Lunar
              > Calendar originally. Even after the Christian Religion took it
              over
              > as a celebration of Christ's death, burial and resurrection, they
              > retained its Lunar characteristic so that Easter is still
              celebrated
              > on a different day each year in the Solar Calendar. The Christians
              > call Easter a 'Moveable Feast' as opposed to a Fixed Feast such as
              > Christmas (the supposed birthday of Christ) which is celebrated
              each
              > year on the 25th of December.
              > >
              > > The Chinese (in common with other Lunar Year cultures) have
              > accommodated themselves to the Solar Calendar because of its
              > dominance in business, trade and global communications, but the
              Lunar
              > New Year easily remains the most important event of their year
              > wherever they happen to be in the World. This is true in Hong
              Kong,
              > Beijing, Sydney or even New York.
              > >
              > > Well, at least we have two opportunities to wish everyone 'San
              Nin
              > Fai Lok' or Happy New Year!
              > >
              > > John
              > >
              > >
              > > ----- Original Message -----
              > > From: Hyde Park
              > > To: ChineseCultureOnline@yahoogroups.com
              > > Sent: Sunday, 2 January 2005 1:52 AM
              > > Subject: [ChineseCultureOnline] re: Happy New Year!
              > >
              > >
              > > Yes, Happy New Year to everyone.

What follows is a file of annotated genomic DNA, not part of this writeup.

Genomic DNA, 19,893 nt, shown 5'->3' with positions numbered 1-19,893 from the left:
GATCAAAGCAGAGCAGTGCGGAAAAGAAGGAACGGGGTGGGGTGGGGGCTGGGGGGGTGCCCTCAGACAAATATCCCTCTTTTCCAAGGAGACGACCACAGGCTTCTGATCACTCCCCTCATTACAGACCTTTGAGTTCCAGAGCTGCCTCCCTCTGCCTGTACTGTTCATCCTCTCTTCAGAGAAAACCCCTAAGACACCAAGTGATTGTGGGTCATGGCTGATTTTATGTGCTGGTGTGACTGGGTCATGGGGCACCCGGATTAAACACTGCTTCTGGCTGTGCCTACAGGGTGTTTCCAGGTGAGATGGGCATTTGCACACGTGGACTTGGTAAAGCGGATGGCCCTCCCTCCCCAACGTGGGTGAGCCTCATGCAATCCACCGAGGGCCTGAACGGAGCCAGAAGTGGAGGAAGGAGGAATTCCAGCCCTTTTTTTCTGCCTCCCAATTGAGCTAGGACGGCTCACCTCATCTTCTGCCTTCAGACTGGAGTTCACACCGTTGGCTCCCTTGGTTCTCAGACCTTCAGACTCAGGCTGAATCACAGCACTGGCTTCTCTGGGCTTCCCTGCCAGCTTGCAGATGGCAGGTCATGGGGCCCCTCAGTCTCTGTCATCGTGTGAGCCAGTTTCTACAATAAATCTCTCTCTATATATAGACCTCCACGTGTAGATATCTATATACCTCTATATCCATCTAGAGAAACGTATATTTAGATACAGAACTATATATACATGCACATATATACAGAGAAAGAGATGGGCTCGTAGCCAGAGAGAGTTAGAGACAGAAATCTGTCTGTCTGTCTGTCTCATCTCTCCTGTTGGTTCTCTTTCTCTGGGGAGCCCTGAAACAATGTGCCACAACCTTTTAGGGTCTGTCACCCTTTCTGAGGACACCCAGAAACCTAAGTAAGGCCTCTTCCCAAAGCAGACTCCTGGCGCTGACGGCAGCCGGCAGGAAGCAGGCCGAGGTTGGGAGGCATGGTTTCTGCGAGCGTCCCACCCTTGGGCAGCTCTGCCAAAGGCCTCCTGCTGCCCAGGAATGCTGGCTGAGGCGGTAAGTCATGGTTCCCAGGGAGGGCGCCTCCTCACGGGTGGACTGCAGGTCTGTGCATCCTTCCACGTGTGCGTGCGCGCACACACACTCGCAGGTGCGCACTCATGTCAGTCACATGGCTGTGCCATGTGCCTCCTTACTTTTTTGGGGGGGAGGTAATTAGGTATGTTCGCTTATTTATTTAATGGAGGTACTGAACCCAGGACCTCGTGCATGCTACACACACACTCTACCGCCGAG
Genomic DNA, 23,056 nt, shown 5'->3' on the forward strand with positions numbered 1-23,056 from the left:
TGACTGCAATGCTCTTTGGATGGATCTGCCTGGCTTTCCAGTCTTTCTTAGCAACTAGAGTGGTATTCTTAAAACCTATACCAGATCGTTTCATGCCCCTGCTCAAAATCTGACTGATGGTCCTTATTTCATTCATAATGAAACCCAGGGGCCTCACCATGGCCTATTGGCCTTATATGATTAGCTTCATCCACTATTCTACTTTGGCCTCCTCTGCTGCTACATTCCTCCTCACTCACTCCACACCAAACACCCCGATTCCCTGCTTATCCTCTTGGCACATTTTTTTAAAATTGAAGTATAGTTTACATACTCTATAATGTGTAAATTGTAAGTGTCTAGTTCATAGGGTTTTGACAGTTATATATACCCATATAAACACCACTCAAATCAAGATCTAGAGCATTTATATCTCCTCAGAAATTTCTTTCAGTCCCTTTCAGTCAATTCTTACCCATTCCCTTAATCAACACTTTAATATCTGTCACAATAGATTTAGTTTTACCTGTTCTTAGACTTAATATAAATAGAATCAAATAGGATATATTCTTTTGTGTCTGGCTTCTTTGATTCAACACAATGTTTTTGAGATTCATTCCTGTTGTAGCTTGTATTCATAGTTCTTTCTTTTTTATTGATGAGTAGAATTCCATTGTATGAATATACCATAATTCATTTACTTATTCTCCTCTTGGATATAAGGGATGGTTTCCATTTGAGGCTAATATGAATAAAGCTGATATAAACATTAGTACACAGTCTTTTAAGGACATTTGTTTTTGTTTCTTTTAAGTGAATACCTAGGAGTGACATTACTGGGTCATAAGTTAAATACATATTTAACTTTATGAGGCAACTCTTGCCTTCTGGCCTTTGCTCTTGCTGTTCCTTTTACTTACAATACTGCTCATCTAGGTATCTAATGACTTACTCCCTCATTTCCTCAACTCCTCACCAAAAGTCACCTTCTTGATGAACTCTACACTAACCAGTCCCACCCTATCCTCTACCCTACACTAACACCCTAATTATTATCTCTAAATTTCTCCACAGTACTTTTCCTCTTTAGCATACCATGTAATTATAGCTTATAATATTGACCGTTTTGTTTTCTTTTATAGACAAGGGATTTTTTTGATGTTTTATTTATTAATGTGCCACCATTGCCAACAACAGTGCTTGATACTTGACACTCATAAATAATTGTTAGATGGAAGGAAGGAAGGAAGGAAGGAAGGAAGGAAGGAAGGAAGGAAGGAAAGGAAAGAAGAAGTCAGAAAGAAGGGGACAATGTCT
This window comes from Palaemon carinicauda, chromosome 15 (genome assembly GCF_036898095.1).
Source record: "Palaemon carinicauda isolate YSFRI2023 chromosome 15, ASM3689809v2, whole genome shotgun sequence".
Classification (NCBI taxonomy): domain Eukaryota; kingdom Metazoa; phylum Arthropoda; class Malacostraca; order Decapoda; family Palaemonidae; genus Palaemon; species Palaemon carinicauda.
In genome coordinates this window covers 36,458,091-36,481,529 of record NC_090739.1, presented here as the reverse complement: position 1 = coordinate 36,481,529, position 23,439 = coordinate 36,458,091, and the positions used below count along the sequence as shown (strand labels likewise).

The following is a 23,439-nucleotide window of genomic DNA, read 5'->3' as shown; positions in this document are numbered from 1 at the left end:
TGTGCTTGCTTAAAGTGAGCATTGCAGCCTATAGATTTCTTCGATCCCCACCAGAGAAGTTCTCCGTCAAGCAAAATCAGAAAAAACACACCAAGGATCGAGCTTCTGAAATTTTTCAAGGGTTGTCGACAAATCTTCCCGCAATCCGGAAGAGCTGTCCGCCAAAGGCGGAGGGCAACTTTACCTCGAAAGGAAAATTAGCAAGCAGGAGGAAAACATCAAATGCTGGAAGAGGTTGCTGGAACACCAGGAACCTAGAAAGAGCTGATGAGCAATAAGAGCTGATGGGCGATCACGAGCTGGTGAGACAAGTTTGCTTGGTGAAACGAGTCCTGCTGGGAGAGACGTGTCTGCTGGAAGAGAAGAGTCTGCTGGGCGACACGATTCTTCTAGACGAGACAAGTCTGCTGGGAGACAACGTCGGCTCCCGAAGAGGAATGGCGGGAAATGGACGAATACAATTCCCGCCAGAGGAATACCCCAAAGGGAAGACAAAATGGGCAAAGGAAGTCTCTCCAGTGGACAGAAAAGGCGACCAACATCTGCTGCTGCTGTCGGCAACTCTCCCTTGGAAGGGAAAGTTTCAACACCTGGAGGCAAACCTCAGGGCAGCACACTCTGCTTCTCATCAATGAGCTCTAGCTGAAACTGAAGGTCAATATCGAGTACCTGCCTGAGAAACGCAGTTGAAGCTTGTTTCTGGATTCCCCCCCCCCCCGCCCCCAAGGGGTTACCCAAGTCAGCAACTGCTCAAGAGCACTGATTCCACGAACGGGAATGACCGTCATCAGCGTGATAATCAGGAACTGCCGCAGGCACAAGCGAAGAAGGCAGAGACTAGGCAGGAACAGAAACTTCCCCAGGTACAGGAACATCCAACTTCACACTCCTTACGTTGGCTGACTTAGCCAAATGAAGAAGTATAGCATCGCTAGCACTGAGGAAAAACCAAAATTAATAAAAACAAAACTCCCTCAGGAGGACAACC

> >
              > > Alex, your Hong Kong friend is partly right. Thirty
              > > years ago, New Year's Eve and New Year's Day wasn't a
              > > big deal in Hong Kong. It was still a holiday, but the
              > > difference is that not many people gathered at public
              > > places to do the countdown. The major event then was
              > > the firing of a cannon along Hong Kong's waterfront,
              > > which was done by someone rich or famous. It is still
              > > done every year at the stroke of midnight Dec. 31, but
              > > it is not the only place to usher in the new year. I
              > > would say it is probably the 5th or 6th popular now.
              > > The main places where Hong Kong people like to ring in
              > > the new year are Lan Kwai Fong, an entertainment and
              > > dining area which is popular with expats; Times
              > > Square, a major shopping mall; and Tsimshatsui, along
              > > the waterfront.
              > >
              > > But I don't agree that New Year's has become more
              > > important than Chinese New Year. People do the